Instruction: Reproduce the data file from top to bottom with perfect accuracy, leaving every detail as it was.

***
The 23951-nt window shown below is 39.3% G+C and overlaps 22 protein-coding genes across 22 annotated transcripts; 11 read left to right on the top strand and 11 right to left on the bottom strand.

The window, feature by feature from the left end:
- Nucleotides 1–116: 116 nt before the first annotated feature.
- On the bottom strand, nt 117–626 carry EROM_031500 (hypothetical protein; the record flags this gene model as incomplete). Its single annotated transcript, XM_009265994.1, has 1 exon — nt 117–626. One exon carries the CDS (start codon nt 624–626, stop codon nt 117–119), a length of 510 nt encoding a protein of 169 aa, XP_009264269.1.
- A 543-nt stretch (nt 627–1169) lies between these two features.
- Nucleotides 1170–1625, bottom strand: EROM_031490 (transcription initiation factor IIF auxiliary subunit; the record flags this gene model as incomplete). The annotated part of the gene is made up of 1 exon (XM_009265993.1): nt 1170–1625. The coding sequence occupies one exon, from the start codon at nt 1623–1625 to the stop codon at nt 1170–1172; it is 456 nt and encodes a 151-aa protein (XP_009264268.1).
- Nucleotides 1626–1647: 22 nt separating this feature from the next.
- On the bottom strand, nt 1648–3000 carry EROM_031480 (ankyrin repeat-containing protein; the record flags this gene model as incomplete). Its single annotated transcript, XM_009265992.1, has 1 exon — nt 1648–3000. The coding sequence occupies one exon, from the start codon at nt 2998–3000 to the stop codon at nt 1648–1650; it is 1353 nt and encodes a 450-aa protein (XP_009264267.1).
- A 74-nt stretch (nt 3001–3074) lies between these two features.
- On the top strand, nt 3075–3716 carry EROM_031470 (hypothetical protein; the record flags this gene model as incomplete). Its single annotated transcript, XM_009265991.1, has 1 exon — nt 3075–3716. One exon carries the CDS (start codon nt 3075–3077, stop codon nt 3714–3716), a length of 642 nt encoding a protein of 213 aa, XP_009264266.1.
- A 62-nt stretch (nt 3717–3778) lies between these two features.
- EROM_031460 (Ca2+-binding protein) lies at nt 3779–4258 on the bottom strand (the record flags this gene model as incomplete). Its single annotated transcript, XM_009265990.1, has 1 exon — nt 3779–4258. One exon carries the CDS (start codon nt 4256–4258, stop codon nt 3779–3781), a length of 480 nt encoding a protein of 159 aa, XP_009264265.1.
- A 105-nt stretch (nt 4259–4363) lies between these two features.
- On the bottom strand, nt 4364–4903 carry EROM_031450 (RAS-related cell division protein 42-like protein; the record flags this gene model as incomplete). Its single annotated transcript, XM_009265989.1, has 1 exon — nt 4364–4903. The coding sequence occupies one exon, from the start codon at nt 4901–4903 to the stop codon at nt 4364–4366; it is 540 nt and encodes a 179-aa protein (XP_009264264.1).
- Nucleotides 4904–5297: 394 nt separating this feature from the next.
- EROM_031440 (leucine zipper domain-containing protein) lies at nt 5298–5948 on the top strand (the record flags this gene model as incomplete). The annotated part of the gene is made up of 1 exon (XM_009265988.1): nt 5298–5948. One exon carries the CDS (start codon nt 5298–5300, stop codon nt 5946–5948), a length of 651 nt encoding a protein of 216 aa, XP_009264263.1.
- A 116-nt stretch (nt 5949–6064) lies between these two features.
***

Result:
The 23951-nt window shown below is 39.3% G+C and overlaps 22 protein-coding genes across 22 annotated transcripts; 11 read left to right on the top strand and 11 right to left on the bottom strand.

The window, feature by feature from the left end:
- Nucleotides 1–116: 116 nt before the first annotated feature.
- On the bottom strand, nt 117–626 carry EROM_031500 (hypothetical protein; the record flags this gene model as incomplete). Its single annotated transcript, XM_009265994.1, has 1 exon — nt 117–626. One exon carries the CDS (start codon nt 624–626, stop codon nt 117–119), a length of 510 nt encoding a protein of 169 aa, XP_009264269.1.
- A 543-nt stretch (nt 627–1169) lies between these two features.
- Nucleotides 1170–1625, bottom strand: EROM_031490 (transcription initiation factor IIF auxiliary subunit; the record flags this gene model as incomplete). The annotated part of the gene is made up of 1 exon (XM_009265993.1): nt 1170–1625. The coding sequence occupies one exon, from the start codon at nt 1623–1625 to the stop codon at nt 1170–1172; it is 456 nt and encodes a 151-aa protein (XP_009264268.1).
- Nucleotides 1626–1647: 22 nt separating this feature from the next.
- On the bottom strand, nt 1648–3000 carry EROM_031480 (ankyrin repeat-containing protein; the record flags this gene model as incomplete). Its single annotated transcript, XM_009265992.1, has 1 exon — nt 1648–3000. The coding sequence occupies one exon, from the start codon at nt 2998–3000 to the stop codon at nt 1648–1650; it is 1353 nt and encodes a 450-aa protein (XP_009264267.1).
- A 74-nt stretch (nt 3001–3074) lies between these two features.
- On the top strand, nt 3075–3716 carry EROM_031470 (hypothetical protein; the record flags this gene model as incomplete). Its single annotated transcript, XM_009265991.1, has 1 exon — nt 3075–3716. One exon carries the CDS (start codon nt 3075–3077, stop codon nt 3714–3716), a length of 642 nt encoding a protein of 213 aa, XP_009264266.1.
- A 62-nt stretch (nt 3717–3778) lies between these two features.
- EROM_031460 (Ca2+-binding protein) lies at nt 3779–4258 on the bottom strand (the record flags this gene model as incomplete). Its single annotated transcript, XM_009265990.1, has 1 exon — nt 3779–4258. One exon carries the CDS (start codon nt 4256–4258, stop codon nt 3779–3781), a length of 480 nt encoding a protein of 159 aa, XP_009264265.1.
- A 105-nt stretch (nt 4259–4363) lies between these two features.
- On the bottom strand, nt 4364–4903 carry EROM_031450 (RAS-related cell division protein 42-like protein; the record flags this gene model as incomplete). Its single annotated transcript, XM_009265989.1, has 1 exon — nt 4364–4903. The coding sequence occupies one exon, from the start codon at nt 4901–4903 to the stop codon at nt 4364–4366; it is 540 nt and encodes a 179-aa protein (XP_009264264.1).
- Nucleotides 4904–5297: 394 nt separating this feature from the next.
- EROM_031440 (leucine zipper domain-containing protein) lies at nt 5298–5948 on the top strand (the record flags this gene model as incomplete). The annotated part of the gene is made up of 1 exon (XM_009265988.1): nt 5298–5948. One exon carries the CDS (start codon nt 5298–5300, stop codon nt 5946–5948), a length of 651 nt encoding a protein of 216 aa, XP_009264263.1.
- A 116-nt stretch (nt 5949–6064) lies between these two features.